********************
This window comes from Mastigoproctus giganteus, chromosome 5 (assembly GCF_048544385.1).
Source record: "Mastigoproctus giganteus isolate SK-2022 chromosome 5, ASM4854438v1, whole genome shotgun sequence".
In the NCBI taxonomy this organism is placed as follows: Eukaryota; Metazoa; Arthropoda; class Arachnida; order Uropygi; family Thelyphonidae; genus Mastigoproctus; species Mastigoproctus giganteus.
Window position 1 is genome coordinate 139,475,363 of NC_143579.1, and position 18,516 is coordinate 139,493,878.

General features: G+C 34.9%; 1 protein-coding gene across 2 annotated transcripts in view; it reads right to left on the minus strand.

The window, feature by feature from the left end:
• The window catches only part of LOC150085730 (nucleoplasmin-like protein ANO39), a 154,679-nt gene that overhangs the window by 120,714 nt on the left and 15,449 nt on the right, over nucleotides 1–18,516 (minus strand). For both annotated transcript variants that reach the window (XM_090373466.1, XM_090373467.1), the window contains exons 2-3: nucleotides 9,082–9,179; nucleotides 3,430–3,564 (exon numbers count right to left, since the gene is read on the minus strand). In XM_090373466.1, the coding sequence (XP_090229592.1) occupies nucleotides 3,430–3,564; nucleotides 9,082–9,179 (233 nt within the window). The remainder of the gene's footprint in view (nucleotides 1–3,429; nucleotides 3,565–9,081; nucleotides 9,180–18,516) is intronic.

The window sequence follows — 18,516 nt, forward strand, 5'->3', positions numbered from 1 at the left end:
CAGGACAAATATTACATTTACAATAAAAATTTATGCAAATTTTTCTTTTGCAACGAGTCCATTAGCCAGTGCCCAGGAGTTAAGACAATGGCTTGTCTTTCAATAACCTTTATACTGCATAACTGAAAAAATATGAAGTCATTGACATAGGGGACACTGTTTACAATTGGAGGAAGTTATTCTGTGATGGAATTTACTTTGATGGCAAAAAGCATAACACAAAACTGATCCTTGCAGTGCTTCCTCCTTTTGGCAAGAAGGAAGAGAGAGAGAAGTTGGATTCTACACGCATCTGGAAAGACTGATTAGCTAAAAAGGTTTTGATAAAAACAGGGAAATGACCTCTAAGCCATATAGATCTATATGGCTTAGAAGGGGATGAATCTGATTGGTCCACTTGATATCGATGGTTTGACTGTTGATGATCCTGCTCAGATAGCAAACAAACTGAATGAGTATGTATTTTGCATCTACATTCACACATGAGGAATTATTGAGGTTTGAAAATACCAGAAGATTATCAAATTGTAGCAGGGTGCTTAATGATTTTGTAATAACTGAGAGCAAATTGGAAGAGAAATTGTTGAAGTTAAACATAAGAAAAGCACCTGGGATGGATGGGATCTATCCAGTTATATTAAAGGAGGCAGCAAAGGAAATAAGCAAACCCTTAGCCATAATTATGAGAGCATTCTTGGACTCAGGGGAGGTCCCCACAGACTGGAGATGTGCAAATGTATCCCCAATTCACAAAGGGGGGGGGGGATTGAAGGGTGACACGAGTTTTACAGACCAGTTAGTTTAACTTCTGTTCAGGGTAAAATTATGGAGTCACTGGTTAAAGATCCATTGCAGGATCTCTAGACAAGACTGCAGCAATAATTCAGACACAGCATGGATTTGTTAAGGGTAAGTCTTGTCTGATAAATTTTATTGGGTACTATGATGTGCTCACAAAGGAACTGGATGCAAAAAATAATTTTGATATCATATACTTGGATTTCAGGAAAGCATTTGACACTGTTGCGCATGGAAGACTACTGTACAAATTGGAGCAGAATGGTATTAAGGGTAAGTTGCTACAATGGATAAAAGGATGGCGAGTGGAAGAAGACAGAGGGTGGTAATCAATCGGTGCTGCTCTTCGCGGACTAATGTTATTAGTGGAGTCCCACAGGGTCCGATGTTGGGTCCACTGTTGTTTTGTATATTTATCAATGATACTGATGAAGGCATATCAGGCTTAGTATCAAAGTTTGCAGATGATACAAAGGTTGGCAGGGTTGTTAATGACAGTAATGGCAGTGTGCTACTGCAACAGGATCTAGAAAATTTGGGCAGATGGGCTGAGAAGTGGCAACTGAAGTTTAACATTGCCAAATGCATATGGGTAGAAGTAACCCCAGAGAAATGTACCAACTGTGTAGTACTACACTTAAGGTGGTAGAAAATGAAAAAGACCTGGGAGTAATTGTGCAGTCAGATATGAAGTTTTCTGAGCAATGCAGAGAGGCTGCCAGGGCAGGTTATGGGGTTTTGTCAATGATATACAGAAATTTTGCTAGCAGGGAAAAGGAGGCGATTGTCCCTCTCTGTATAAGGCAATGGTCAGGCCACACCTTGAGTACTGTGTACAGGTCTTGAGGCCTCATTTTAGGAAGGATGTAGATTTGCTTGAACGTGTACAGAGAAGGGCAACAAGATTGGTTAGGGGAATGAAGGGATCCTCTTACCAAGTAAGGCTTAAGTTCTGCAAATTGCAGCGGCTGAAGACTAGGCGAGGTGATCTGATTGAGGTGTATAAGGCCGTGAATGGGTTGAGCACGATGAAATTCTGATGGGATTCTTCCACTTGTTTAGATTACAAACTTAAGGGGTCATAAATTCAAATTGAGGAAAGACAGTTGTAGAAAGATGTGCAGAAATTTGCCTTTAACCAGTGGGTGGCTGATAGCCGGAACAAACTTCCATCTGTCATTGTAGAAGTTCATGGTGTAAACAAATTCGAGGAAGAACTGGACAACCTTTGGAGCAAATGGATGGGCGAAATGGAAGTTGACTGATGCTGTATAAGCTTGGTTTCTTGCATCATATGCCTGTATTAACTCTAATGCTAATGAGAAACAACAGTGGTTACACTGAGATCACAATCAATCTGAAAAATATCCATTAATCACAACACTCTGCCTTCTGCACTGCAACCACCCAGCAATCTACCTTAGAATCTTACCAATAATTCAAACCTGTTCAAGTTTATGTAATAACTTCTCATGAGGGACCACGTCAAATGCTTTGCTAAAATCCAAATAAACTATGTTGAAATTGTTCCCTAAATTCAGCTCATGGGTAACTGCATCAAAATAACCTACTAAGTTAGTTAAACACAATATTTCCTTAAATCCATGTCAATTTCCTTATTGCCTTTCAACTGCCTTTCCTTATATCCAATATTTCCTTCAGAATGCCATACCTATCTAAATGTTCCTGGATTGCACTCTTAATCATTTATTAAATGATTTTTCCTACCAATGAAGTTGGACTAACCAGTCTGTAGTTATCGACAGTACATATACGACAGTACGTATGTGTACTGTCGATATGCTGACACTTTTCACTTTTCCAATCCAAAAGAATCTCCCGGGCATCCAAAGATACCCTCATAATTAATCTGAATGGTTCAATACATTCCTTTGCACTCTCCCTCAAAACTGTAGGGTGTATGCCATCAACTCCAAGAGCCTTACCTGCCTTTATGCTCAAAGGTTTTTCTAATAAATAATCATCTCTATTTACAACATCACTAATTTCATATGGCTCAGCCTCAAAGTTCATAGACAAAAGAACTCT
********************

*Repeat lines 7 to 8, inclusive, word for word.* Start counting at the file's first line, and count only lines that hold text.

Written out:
• The window catches only part of LOC150085730 (nucleoplasmin-like protein ANO39), a 154,679-nt gene that overhangs the window by 120,714 nt on the left and 15,449 nt on the right, over nucleotides 1–18,516 (minus strand). For both annotated transcript variants that reach the window (XM_090373466.1, XM_090373467.1), the window contains exons 2-3: nucleotides 9,082–9,179; nucleotides 3,430–3,564 (exon numbers count right to left, since the gene is read on the minus strand). In XM_090373466.1, the coding sequence (XP_090229592.1) occupies nucleotides 3,430–3,564; nucleotides 9,082–9,179 (233 nt within the window). The remainder of the gene's footprint in view (nucleotides 1–3,429; nucleotides 3,565–9,081; nucleotides 9,180–18,516) is intronic.

The window sequence follows — 18,516 nt, forward strand, 5'->3', positions numbered from 1 at the left end: